Dr. Barnard, a vegetarian, was joined at the press conference by three prominent non -vegetarian doctors: Dennis Burkitt, M. D., whose pioneering research connected dietary fiber to the prevention of disease; T. Colin Campbell, M. D., head of the China Health Study (a major ground breaking study that the New York Times called "the grand prix of epidemiology"), which connected degenerative diseases to meat-based diets; Oliver Alabaster, M. D., Director of the Institute for Disease Prevention at George Washington University, and author of The Power of Prevention. . While feeling that it is acceptable to eat small amounts of animal products, the three doctors agreed that basing the major part of the diet on the New Four Food Groups would have major benefits on human health.
Dr. Burkitt urged reporters to write articles that would enable the public to translate the scientific nutritional evidence into everyday food choices. The press complied, and major stories appeared in many American newspapers. The PCRM has received hundreds of calls from radio and television stations across the U. S. and Canada for on-air interviews. The response demonstrated the public's interest in new nutritional advice; many people requested more information from the PCRM, which responded with its scientific rationale statement, posters, recipes, and other printed material.
On January 31, 1995, the PCRM submitted its "Recommended Revisions for Dietary Guidelines for Americans" to the Dietary Guidelines Advisory Committee of the Department of Agriculture and the Department of Health and Human Services, as part of the Federal Government's current process of consideration of possible revisions to current dietary guidelines. The PCRM analysis stated that the Government's current review process is an excellent time to take advantage of recent research findings "that indicate the enormous potential of dietary factors to reduce the risk of serious illness and premature mortality." They emphasized the value of a shift from current recommendations which include animal products as a substantial part of the diet to recommendations based on plant-centered nutrition. To indicate the scope of the support for its proposals, the PCRM recommendations were signed by 24 prestigious physicians, including: Neal Barnard, M. D., William Castelli, M. D., Director of the Framingham Heart Study, the largest epidemiological study on the causes of heart disease, Henry Heimlich, M. D., President of the Heimlich Institute, John McDougall, M. D., author of several well-known books on connections between nutrition and health, Dean Ornish, M. D., director of a program that showed that heart disease can be reversed without surgery or drugs, Frank Oski, M. D., Director, Department of Pediatrics, John Hopkins University, William C. Roberts, M. D., Editor, American Journal of Cardiology, and Benjamin Spock, M. D., author of Baby and Child Care .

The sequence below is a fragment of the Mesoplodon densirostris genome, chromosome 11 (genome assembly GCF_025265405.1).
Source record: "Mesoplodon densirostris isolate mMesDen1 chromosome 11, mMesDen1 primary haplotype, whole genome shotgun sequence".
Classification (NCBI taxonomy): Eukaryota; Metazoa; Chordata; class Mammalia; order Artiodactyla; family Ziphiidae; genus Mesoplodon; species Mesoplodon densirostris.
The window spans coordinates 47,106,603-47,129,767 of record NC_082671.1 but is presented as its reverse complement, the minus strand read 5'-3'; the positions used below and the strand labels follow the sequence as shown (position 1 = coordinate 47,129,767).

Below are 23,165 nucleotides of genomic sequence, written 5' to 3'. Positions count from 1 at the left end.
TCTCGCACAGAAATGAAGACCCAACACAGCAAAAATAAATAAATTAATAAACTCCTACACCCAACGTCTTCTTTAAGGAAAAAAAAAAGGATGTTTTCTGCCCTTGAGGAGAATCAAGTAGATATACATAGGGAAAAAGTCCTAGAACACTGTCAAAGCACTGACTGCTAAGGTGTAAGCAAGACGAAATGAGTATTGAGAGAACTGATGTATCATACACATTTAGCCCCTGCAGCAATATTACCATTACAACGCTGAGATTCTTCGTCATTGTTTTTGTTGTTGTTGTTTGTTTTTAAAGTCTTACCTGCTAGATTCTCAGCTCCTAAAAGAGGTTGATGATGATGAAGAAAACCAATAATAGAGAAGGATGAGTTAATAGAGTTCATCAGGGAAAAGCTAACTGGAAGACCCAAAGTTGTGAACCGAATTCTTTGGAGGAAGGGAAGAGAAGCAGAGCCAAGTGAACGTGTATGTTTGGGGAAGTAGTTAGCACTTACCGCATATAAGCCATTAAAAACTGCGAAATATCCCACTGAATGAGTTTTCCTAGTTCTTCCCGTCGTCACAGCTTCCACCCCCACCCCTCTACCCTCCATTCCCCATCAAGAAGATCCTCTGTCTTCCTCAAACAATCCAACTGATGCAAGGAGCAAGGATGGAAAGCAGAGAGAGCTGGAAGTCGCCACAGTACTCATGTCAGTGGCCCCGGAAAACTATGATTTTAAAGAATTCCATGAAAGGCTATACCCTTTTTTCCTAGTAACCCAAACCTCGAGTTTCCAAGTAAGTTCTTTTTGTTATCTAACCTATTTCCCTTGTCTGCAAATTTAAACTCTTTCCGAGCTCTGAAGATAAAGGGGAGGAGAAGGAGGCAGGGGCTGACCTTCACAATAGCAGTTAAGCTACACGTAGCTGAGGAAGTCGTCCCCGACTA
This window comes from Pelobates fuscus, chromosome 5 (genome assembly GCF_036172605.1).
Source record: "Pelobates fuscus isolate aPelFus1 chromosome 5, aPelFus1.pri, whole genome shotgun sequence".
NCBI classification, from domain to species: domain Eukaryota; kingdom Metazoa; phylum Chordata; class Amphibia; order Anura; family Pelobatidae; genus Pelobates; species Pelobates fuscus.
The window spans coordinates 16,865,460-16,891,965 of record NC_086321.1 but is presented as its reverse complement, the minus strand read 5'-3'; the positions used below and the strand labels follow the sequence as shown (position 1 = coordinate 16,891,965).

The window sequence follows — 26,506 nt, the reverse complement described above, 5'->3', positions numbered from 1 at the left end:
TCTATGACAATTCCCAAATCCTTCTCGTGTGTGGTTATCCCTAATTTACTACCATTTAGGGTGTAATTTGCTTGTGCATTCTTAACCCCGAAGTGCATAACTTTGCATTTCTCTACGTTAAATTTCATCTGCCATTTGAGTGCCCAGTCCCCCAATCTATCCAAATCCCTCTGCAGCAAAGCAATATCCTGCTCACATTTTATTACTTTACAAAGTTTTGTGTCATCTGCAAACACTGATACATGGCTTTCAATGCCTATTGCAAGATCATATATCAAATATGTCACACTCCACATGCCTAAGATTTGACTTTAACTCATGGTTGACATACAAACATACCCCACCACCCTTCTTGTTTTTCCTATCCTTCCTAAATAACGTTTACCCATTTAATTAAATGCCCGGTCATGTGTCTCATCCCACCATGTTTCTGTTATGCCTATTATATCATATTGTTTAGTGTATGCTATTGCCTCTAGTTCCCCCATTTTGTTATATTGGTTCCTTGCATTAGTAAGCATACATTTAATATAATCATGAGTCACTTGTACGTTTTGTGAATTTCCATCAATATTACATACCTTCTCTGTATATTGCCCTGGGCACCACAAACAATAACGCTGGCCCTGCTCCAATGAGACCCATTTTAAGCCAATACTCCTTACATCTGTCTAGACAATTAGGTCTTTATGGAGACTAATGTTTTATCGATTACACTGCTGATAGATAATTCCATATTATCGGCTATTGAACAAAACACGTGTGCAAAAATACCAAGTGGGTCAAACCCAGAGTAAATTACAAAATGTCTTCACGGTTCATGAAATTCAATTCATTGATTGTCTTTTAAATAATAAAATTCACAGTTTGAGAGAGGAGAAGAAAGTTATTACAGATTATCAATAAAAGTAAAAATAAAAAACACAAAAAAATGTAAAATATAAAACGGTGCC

The Government's response to the PCRM's recommendations could mark a turning point in U. S. nutrition policy and could be a major factor in future U. S. fiscal health. Issues related to health care costs have become dominant in the economics and politics of our time. A shift by Americans to diets based on the New Four Food Groups could have major effects on the economic future of our nation and our communities.
Here are some suggestions for shifting to a healthier lifestyle based on a plant-centered diet:
1. You know yourself best. Decide on whether you want to make an immediate shift in your diet, or make a gradual transition. You might want to try a three-week experimental change and see how you feel and how your weight has changed as a result of it, and then adjust your diet accordingly.
2. Become familiar with local health food stores, food co-ops, ethnic food stores, and the produce section of your supermarket. Try new foods to add variety to your diet.
3. Know that it is not necessary to have a Ph. D. in nutrition in order to have a healthy diet. A well-balanced plant-based diet, perhaps occasionally supplemented with animal products, will give you all the nutrients that you need. However, you might want to improve your knowledge of nutrition (books and magazines on healthier living are indicated in the appendix).
4. Approach each meal with positive expectations. Enjoy your food. Don't consider yourself an ascetic. Remember that your new diet is best for your life and our threatened environment.
5. If possible, plan menus in advance. Take the time to build attractive meals using healthy foods that you enjoy. Experiment with the many recipes in this and other books.
6. Become familiar with restaurants in your area. Find out which ones have salad bars and other healthy options. Ask if they will prepare dishes to meet your requests.
7. Associate with other health and diet-conscious people for mutual support and encouragement. This may be especially valuable for children, so that they don't feel isolated while all their friend devour huge amounts of high-fat fast foods.
For more information about the New Four Food Groups, write to the Physicians Committee for Responsible Medicine, P. O. Box 6322, Washington, D, C. 20015, or call them at (202) 686-2210.